Gov. Tim Walz visits with David Hanson, president of the Dodge County Historical Society, at the Wasioja Seminary ruins and Dodge County Civil War Memorial on Wednesday, Jan. 13, 2021, in Wasioja. Gov. Walz was visiting the Wasioja Historical District in an effort "to call for reflection, civility, and peace," according to a press release from the Governor's Office. (Joe Ahlquist / jahlquist@postbulletin.com)
Gov. Tim Walz visits with David Hanson, president of the Dodge County Historical Society, at the Wasioja Seminary ruins and Dodge County Civil War Memorial on Wednesday, Jan. 13, 2021, in Wasioja. Gov. Walz was visiting the Wasioja Historical District in an effort "to call for reflection, civility, and peace," according to a press release from the Governor's Office. (Joe Ahlquist / jahlquist@postbulletin.com)
Gov. Tim Walz visits with Jim Checkel, with the Dodge County Historical Society, at the Wasioja Seminary ruins and Dodge County Civil War Memorial on Wednesday, Jan. 13, 2021, in Wasioja. Gov. Walz was visiting the Wasioja Historical District in an effort "to call for reflection, civility, and peace," according to a press release from the Governor's Office. (Joe Ahlquist / jahlquist@postbulletin.com)
Gov. Tim Walz visits with Jim Checkel, with the Dodge County Historical Society, at the Wasioja Seminary ruins and Dodge County Civil War Memorial on Wednesday, Jan. 13, 2021, in Wasioja. Gov. Walz was visiting the Wasioja Historical District in an effort "to call for reflection, civility, and peace," according to a press release from the Governor's Office. (Joe Ahlquist / jahlquist@postbulletin.com)
Gov. Tim Walz speaks at the Wasioja Seminary ruins and Dodge County Civil War Memorial on Wednesday, Jan. 13, 2021, in Wasioja. Gov. Walz was visiting the Wasioja Historical District in an effort "to call for reflection, civility, and peace," according to a press release from the Governor's Office. (Joe Ahlquist / jahlquist@postbulletin.com)
Gov. Tim Walz speaks at the Wasioja Seminary ruins and Dodge County Civil War Memorial on Wednesday, Jan. 13, 2021, in Wasioja. Gov. Walz was visiting the Wasioja Historical District in an effort "to call for reflection, civility, and peace," according to a press release from the Governor's Office. (Joe Ahlquist / jahlquist@postbulletin.com)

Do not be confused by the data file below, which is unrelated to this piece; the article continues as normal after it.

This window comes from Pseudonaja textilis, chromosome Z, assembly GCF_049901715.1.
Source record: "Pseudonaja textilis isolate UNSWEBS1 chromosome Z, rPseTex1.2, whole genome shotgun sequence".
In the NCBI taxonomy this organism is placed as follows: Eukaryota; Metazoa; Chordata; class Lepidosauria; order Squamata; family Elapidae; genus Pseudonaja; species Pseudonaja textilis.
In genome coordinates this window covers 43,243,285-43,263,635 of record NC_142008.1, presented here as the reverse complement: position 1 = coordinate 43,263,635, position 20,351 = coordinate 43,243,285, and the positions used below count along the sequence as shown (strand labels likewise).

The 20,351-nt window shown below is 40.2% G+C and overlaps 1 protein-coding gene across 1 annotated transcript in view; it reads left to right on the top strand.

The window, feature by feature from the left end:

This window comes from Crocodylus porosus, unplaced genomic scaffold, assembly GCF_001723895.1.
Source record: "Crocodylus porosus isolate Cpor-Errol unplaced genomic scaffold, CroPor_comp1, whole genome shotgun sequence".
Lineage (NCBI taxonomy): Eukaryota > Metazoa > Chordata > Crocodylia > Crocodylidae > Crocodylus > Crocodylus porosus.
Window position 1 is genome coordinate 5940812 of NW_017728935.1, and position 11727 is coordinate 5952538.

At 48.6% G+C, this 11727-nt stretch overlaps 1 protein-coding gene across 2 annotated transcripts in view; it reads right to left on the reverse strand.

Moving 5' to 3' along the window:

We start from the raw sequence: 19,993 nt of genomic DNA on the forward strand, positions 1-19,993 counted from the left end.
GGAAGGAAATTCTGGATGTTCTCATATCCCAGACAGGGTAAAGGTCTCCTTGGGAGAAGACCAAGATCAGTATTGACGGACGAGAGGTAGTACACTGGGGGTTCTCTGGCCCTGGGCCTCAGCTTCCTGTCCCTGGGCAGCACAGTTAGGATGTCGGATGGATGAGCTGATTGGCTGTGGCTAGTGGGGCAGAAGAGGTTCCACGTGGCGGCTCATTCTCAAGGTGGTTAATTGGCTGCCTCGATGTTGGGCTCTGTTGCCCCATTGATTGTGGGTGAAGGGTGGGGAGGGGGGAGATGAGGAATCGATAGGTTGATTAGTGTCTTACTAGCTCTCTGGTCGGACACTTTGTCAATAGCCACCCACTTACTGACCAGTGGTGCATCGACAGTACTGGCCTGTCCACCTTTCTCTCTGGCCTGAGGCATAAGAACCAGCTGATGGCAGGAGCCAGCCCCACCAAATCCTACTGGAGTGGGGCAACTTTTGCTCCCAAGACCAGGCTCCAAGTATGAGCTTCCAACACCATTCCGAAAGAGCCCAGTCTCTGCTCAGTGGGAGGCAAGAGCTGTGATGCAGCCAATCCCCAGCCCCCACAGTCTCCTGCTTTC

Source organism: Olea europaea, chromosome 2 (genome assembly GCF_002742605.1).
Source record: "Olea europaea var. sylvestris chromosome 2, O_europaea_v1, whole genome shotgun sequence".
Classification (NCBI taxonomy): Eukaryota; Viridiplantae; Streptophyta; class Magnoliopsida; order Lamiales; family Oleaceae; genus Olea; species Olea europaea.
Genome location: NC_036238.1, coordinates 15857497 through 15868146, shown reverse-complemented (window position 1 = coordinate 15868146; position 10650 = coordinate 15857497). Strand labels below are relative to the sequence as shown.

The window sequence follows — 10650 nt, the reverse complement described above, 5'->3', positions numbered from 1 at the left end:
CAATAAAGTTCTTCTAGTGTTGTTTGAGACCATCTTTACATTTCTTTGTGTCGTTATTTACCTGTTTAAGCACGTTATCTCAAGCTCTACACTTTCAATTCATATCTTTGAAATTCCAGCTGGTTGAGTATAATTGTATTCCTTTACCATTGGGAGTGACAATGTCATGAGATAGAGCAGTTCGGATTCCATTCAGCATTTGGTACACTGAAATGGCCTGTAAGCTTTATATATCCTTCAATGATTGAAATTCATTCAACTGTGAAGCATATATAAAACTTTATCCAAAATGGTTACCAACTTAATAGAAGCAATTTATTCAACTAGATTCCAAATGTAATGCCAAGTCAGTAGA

Supporters of President Donald Trump gather at a residence near the Wasioja Seminary ruins and Dodge County Civil War Memorial as Gov. Tim Walz visits the site on Wednesday, Jan. 13, 2021, in Wasioja. Gov. Walz was visiting the Wasioja Historical District in an effort "to call for reflection, civility, and peace," according to a press release from the Governor's Office. (Joe Ahlquist / jahlquist@postbulletin.com)
Supporters of President Donald Trump gather at a residence near the Wasioja Seminary ruins and Dodge County Civil War Memorial as Gov. Tim Walz visits the site on Wednesday, Jan. 13, 2021, in Wasioja. Gov. Walz was visiting the Wasioja Historical District in an effort "to call for reflection, civility, and peace," according to a press release from the Governor's Office. (Joe Ahlquist / jahlquist@postbulletin.com)
Gov. Tim Walz speaks at the Wasioja Seminary ruins and Dodge County Civil War Memorial on Wednesday, Jan. 13, 2021, in Wasioja. Gov. Walz was visiting the Wasioja Historical District in an effort "to call for reflection, civility, and peace," according to a press release from the Governor's Office. (Joe Ahlquist / jahlquist@postbulletin.com)
Gov. Tim Walz speaks at the Wasioja Seminary ruins and Dodge County Civil War Memorial on Wednesday, Jan. 13, 2021, in Wasioja. Gov. Walz was visiting the Wasioja Historical District in an effort "to call for reflection, civility, and peace," according to a press release from the Governor's Office. (Joe Ahlquist / jahlquist@postbulletin.com)
Supporters of President Donald Trump gather at a residence near the Wasioja Seminary ruins and Dodge County Civil War Memorial as Gov. Tim Walz leaves the site on Wednesday, Jan. 13, 2021, in Wasioja. Gov. Walz was visiting the Wasioja Historical District in an effort "to call for reflection, civility, and peace," according to a press release from the Governor's Office. (Joe Ahlquist / jahlquist@postbulletin.com)
Supporters of President Donald Trump gather at a residence near the Wasioja Seminary ruins and Dodge County Civil War Memorial as Gov. Tim Walz leaves the site on Wednesday, Jan. 13, 2021, in Wasioja. Gov. Walz was visiting the Wasioja Historical District in an effort "to call for reflection, civility, and peace," according to a press release from the Governor's Office. (Joe Ahlquist / jahlquist@postbulletin.com)
Gov. Tim Walz visits the Civil War-era Wasioja Recruiting Station with Jim Checkel, of the Dodge County Historical Society, and others on Wednesday, Jan. 13, 2021, in Wasioja. Gov. Walz was visiting the Wasioja Historical District in an effort "to call for reflection, civility, and peace," according to a press release from the Governor's Office. (Joe Ahlquist / jahlquist@postbulletin.com)
Gov. Tim Walz visits the Civil War-era Wasioja Recruiting Station with Jim Checkel, of the Dodge County Historical Society, and others on Wednesday, Jan. 13, 2021, in Wasioja. Gov. Walz was visiting the Wasioja Historical District in an effort "to call for reflection, civility, and peace," according to a press release from the Governor's Office. (Joe Ahlquist / jahlquist@postbulletin.com)
Gov. Tim Walz talks with a group of homeschool children from Kasson and Mantorville outside the Civil War-era Wasioja Recruiting Station on Wednesday, Jan. 13, 2021, in Wasioja. Gov. Walz was visiting the Wasioja Historical District in an effort "to call for reflection, civility, and peace," according to a press release from the Governor's Office. (Joe Ahlquist / jahlquist@postbulletin.com)
Gov. Tim Walz talks with a group of homeschool children from Kasson and Mantorville outside the Civil War-era Wasioja Recruiting Station on Wednesday, Jan. 13, 2021, in Wasioja. Gov. Walz was visiting the Wasioja Historical District in an effort "to call for reflection, civility, and peace," according to a press release from the Governor's Office. (Joe Ahlquist / jahlquist@postbulletin.com)